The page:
PAFA’s World War I and American Art: How over there looked over here

George Matthews Harding's 'Verdun Offensive, American Troops.' (Image courtesy of PAFA)

Americans were extremely worried. Abroad, there were looming threats. Old empires were crumbling, replaced by vicious regimes. Newer, more deadly forms of warfare were being developed. Innocent people were being slaughtered. Here at home, new groups were arriving. They looked and spoke differently, and espoused unfamiliar, maybe dangerous, beliefs. Politicians pledged to keep the country safe, reinforce borders, and solve domestic problems.

Though it sounds like 2016, this was the situation a century ago, shortly before the United States joined what came to be known as World War I. In just four years, 1914 to 1918, the conflict unleashed social and cultural changes that swirled for decades.

‘Slouching toward moral chaos’

American artists stood on all sides, supporting the war and fighting it, protesting it, documenting it, and sometimes changing their views. Their experiences filtered into and through their work as they tried to make sense of the war, patriotism, their country, and the world. The Pennsylvania Academy of Fine Arts (PAFA) examines the American perspective on the conflict through the works of 80 artists in World War I and American Art — the first major art exhibition to do so.  

“From the fiction of Hemingway, Virginia Woolf, and John Dos Passos to the savagely critical paintings and etchings of George Grosz and Otto Dix, World War I reshaped the notion of what art is, just as it forever altered the perception of what war is,” wrote Reed Johnson in a 2012 Los Angeles Times article. “In visual art, Surrealists and Expressionists devised wobbly, chopped-up perspectives and nightmarish visions of fractured human bodies and splintered societies slouching toward moral chaos.”

Sargent and beyond

World War I and American Art brings together 160 works in eight narrative themes organized chronologically from the prewar period through the 1930s. The art, and the artists, range from scarcely known to celebrated. Among the most familiar works is Gassed by John Singer Sargent, on loan from London’s British Imperial War Museums. The sprawling painting depicts the aftermath of a mustard gas attack witnessed by Sargent. Poisonous gases were just one of several new weapons employed during World War I.

Curator Robert Cozzolino, speaking to ArtfixDaily.com, noted, “Among the most exciting discoveries made by the curatorial team is the degree to which modernists such as [John] Marin, [Georgia] O’Keeffe, and others were immersed in news and the imagery of the war.”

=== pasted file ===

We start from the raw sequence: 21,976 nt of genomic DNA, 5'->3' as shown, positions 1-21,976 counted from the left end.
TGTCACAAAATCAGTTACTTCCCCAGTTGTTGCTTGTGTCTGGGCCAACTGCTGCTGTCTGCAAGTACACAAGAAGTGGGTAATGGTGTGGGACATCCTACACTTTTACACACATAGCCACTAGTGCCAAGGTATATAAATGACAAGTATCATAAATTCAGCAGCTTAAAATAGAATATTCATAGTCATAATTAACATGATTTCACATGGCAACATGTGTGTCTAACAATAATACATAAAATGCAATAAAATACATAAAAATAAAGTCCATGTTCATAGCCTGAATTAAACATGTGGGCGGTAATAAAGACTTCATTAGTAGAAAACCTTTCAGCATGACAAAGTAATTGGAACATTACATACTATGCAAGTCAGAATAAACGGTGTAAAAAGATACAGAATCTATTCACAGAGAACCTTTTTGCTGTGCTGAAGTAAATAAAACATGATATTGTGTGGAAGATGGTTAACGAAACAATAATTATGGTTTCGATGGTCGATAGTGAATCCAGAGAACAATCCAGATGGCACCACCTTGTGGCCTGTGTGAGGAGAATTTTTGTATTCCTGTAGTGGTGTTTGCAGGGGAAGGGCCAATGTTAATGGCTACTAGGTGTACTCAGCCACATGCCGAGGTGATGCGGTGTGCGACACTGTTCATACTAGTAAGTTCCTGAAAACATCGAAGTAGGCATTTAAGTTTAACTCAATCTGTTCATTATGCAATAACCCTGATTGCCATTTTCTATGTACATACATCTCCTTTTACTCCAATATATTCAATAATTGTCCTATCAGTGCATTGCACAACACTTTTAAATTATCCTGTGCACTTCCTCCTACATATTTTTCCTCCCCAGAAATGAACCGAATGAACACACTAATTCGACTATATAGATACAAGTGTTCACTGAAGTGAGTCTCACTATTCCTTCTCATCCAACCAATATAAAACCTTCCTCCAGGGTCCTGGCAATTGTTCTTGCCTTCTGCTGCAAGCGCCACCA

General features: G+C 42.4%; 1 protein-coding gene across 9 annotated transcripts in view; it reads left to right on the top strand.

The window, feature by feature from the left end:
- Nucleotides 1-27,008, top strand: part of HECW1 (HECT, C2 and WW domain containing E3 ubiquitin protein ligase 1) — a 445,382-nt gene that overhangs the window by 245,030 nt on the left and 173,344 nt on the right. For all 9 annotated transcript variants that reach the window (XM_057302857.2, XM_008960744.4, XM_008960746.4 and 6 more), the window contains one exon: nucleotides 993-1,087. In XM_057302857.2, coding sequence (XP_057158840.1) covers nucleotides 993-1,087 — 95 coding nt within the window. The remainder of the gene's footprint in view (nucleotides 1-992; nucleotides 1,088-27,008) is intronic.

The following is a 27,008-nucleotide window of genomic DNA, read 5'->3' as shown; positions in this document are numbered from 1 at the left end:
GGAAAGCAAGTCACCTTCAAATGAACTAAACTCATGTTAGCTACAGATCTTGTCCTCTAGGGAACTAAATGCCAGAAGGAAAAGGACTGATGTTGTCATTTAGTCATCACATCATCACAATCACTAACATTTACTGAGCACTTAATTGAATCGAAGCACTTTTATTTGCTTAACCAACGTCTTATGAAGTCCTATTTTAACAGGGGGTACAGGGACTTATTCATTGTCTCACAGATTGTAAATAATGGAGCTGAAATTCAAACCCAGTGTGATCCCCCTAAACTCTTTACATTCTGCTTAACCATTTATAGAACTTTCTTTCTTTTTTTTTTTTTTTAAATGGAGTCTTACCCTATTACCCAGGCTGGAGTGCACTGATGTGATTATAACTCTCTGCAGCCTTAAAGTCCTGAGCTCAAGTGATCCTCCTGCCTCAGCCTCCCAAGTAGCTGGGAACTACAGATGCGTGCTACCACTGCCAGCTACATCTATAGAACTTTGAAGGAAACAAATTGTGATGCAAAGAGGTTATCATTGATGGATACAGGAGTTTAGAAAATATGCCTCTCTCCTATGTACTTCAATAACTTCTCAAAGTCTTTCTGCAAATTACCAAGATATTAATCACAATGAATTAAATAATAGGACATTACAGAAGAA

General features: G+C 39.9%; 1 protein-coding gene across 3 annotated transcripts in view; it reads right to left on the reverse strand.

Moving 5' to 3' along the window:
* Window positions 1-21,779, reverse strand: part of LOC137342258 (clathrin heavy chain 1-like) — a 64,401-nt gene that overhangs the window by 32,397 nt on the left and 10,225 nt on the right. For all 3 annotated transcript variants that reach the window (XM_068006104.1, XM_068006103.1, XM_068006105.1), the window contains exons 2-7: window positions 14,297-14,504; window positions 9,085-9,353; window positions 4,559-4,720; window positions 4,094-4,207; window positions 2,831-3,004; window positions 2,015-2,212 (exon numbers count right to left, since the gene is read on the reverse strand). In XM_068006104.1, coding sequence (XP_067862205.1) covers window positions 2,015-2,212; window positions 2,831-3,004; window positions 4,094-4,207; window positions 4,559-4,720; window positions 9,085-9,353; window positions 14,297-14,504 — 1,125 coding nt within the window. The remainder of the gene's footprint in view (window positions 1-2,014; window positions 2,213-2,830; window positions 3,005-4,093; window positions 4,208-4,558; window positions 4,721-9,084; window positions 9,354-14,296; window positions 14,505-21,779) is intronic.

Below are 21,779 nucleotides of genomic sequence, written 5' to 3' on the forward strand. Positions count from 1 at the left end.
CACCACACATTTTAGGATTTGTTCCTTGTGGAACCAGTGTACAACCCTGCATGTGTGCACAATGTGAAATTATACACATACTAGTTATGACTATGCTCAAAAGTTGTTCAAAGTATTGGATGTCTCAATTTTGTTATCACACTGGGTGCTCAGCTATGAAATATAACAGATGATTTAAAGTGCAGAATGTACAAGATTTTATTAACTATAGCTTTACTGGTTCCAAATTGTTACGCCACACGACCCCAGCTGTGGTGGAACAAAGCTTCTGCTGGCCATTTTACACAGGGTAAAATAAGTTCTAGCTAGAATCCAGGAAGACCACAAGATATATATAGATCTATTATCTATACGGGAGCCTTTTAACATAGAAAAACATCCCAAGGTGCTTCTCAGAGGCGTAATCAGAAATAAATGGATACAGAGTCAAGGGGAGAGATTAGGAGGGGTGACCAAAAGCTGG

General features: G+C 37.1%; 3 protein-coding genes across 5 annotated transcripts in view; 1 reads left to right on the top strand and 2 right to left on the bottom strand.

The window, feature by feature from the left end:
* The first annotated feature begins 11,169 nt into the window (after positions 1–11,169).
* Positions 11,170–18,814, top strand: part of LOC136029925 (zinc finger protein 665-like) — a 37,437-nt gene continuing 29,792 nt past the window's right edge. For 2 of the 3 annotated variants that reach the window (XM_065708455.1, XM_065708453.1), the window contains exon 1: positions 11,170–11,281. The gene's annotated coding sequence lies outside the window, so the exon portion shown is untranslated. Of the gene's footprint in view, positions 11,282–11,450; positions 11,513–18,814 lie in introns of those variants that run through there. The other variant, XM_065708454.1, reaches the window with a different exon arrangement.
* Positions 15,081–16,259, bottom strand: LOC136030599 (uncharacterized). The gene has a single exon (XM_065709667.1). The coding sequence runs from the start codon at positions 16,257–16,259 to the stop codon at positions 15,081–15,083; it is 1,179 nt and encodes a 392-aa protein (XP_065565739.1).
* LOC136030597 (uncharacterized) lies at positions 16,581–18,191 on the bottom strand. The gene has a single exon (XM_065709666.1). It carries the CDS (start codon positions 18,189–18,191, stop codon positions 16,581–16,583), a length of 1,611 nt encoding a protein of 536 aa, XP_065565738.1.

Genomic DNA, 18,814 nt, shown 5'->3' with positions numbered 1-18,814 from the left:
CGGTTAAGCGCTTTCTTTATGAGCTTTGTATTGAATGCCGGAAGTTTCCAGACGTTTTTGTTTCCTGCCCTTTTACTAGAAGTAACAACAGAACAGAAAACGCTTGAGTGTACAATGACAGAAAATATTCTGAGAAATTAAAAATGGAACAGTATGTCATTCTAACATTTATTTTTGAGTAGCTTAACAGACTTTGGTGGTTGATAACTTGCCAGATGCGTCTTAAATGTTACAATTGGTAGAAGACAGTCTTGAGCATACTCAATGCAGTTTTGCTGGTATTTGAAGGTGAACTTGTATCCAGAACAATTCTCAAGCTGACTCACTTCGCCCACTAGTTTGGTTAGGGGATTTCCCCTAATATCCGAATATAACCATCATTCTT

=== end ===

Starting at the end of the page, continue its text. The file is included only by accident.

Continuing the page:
“We are also thrilled to bring the work of little-known artists to light. Clagget Wilson and Carl Hoeckner, for instance, made some of the most haunting images of the war and have not had the chance to be seen in the context of other World War I artwork.” Curating the PAFA exhibit with Cozzolino are Anne Knutson, curator of painting at the Minneapolis Institute of Art and an independent scholar; and David Lubin, a professor of art at Wake Forest University.

Art reveals changing warfare

Clagget Wilson’s Flower of Death — The Bursting of a Heavy Shell — Not as It Looks, but as It Feels and Sounds and Smells (c 1918-1919), is a modernist painting on loan from the Smithsonian Museum of Art. Bright lines slice outward from the center of the canvas: red, white, and yellow, raining shrapnel. Cowering in the lower left are two faces agape with horror, reminiscent of those in Picasso’s Guernica, which depicted bombing during the Spanish Civil War.

From civilians caught in the destruction of mechanized weapons, to shell-shocked troops, to homefront scenes of farewell and celebration, World War I and American Art reveals then-new approaches in art, and what are now all-too-familiar approaches in warfare.

World War I and American Art is on view until April 9, 2017 at Pennsylvania Academy of Fine Arts, Samuel M.V. Hamilton Building, 128 North Broad Street, Philadelphia. For more information, call 215-972-7600 or visit pafa.org.

Above: Clagget Wilson's Flower of Death. (Image courtesy of PAFA)